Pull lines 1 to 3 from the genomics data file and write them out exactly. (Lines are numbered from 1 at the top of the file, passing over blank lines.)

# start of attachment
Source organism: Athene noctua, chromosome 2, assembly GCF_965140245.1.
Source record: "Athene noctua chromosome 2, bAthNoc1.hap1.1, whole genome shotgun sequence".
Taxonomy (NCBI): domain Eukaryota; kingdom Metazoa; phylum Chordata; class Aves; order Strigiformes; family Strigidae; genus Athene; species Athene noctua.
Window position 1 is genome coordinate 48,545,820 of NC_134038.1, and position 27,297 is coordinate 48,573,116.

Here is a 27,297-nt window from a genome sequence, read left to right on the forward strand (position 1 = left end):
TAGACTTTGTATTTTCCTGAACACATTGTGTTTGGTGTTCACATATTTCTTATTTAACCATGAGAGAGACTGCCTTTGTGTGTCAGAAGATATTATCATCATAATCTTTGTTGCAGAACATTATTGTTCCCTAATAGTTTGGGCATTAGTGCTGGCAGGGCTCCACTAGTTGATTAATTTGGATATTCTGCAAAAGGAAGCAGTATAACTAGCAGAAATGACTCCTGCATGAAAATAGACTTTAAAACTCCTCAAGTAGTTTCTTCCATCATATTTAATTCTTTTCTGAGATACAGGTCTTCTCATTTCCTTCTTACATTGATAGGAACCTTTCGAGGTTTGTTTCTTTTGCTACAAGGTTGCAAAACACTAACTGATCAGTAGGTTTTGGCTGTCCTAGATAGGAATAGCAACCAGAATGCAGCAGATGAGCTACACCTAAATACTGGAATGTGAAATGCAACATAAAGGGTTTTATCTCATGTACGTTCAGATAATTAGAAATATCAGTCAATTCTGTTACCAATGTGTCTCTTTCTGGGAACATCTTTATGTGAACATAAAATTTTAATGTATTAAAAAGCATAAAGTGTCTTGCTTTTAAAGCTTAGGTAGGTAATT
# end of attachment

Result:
Source organism: Athene noctua, chromosome 2, assembly GCF_965140245.1.
Source record: "Athene noctua chromosome 2, bAthNoc1.hap1.1, whole genome shotgun sequence".
Taxonomy (NCBI): domain Eukaryota; kingdom Metazoa; phylum Chordata; class Aves; order Strigiformes; family Strigidae; genus Athene; species Athene noctua.